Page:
There are very few ways to avoid nasal allergies but hey, it's worth a try, right?  For example, I'm allergic to the yellow sneeze balls hanging from the allergy trees that line one side of my street.  (I'm sure they have a real name, but that will do for now).  So, what do I do?  I stay on the other side of the street on my walks, and I steer clear all together when it's windy.  It seems to help. 

The weird thing about nasal allergies - those caused mainly by dust mites, plant pollens, animal dander and mold spores - is that the symptoms sometimes don't show up until HOURS later.  I can be totally fine all day and then BAM! that night I'm a sneezy, drippy mess.  Apparently it's called 'late phase reaction' and they think it is related to airway inflammation.   Now, Fluffy the cat may cause an immediate reaction for you.  That's an 'early phase reaction' or Type 1 allergic reaction.  Read more about Allergic Inflammation and you'll see how incredibly complex it is.  No wonder it is hard to treat all the different kinds of allergies.

Back to avoidance.  It's hard to know what to avoid if you don't know what is causing your allergies.  You might think about getting tested. 

If you know what you're allergic to, here are some suggestions on how to avoid them:

Pollen - Close your windows and use your air conditioning, especially in the bedroom.  Avoid morning exercise outside because pollen levels are higher then.  Tree pollen is prevalent in early spring.  Avoid grass pollen in May and June and weed pollen in late summer and fall.  If you're allergic to ragweed, watch out from mid-August until mid-October.

Dust Mites - Keep your bedroom clean of mites - those little microscopic creatures that live and poop in your bedding, pillows and mattresses.   Mite-proof your pillows and mattresses with Allergy-Free Pillows, Anti-Allergy Pillow Cases and Anti-Allergen Mattress Encasings.  Read Why Your Pillow is Gross.  Wash your bedding every week in hot water (130 degrees).  Wash your blankets and comforters once or twice a month.  If you live in a humid environment, think about getting a de-humidifier.  Dust mites thrive in humid climates.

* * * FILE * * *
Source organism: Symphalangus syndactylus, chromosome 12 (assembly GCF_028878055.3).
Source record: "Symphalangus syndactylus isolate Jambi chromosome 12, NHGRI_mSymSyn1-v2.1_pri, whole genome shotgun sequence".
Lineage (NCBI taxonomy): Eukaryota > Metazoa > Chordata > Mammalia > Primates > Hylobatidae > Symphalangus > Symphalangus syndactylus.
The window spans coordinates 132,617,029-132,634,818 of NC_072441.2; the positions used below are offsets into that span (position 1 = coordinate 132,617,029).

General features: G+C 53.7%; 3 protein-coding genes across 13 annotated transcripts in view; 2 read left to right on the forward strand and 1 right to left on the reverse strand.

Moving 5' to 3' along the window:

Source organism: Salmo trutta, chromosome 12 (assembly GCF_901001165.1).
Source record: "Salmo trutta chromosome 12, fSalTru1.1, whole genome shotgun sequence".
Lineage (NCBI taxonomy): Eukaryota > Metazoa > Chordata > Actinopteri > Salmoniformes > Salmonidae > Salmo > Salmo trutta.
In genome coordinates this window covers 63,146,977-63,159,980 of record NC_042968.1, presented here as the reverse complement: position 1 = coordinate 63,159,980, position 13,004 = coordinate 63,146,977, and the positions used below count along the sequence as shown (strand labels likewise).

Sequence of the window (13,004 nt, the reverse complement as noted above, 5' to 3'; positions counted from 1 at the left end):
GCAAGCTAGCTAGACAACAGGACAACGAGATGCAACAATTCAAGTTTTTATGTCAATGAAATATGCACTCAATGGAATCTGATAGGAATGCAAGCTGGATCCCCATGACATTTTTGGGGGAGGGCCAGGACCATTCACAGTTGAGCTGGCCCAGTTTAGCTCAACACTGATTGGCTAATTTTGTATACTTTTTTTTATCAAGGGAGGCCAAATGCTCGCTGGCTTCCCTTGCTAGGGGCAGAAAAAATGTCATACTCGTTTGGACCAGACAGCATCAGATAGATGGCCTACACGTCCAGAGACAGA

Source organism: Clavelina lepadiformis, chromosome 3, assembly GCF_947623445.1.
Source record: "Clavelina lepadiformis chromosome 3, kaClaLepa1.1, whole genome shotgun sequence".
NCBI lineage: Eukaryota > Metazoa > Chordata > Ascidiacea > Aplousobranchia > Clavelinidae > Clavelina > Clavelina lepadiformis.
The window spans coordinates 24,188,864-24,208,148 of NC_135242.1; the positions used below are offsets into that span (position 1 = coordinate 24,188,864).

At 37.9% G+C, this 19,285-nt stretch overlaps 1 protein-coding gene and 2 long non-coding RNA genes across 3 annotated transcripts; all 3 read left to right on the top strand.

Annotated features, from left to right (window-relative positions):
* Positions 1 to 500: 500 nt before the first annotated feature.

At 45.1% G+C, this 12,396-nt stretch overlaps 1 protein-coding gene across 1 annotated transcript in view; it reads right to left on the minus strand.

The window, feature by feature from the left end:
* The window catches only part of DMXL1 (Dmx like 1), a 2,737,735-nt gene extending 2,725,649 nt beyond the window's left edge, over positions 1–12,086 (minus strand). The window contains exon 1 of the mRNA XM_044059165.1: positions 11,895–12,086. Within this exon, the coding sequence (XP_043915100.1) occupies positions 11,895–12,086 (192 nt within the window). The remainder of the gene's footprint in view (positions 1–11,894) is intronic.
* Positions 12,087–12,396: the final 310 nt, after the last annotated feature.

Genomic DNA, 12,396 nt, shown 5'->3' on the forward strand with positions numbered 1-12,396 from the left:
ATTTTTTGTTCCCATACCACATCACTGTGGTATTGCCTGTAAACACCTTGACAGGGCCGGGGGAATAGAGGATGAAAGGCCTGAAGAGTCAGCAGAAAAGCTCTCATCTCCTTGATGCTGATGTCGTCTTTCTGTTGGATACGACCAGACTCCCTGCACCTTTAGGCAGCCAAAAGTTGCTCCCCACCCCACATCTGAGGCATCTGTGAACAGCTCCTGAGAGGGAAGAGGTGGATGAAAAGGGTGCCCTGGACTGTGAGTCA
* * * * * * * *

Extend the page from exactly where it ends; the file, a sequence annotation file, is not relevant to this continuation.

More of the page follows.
Pets - Keep them out of the bedroom or out of the house all together.  Keep them off the furniture.  Talk to your doctor about medication that may help your symptoms and save you from giving your pet away.  Have someone else bathe Fido on a weekly basis.  Consider removing your carpet from common areas of the home.  Vacuum frequently with a vacuum that has a HEPA filter.  Monitor your reactions to pet dander carefully.  Even after the animal is gone there will still be dander flying around for months so you should steam clean all carpeting and furniture, plus clean the drapes and bedding. 

Indoor Mold - Outdoor air is usually the cause of indoor mold but humidity in your kitchen, bathroom and basement can also cause indoor spores that lead to an increase in allergic rhinitis symptoms.  If you see mold or mildew in your house, kill it with a 5 to 10% diluted bleach solution.  Check for water leaks and make sure moist areas are ventilated or use a de-humidifier to reduce mold growth.  Use your bathroom exhaust fan after showering and in your kitchen to remove water vapors.  Keep your refrigerator clean and trash cans clean and closed.  Don't store things in your basement or attic that can accumlate mold.  If you have water damage or a lot of mold, call someone.  It's dangerous and the damaged parts may need to be removed.  Check your house with a Mold Alert.

And if you're sneezy, don't tromp through the forest. 

See our Top 5 Allergy Products. 

Bless you for your continued support.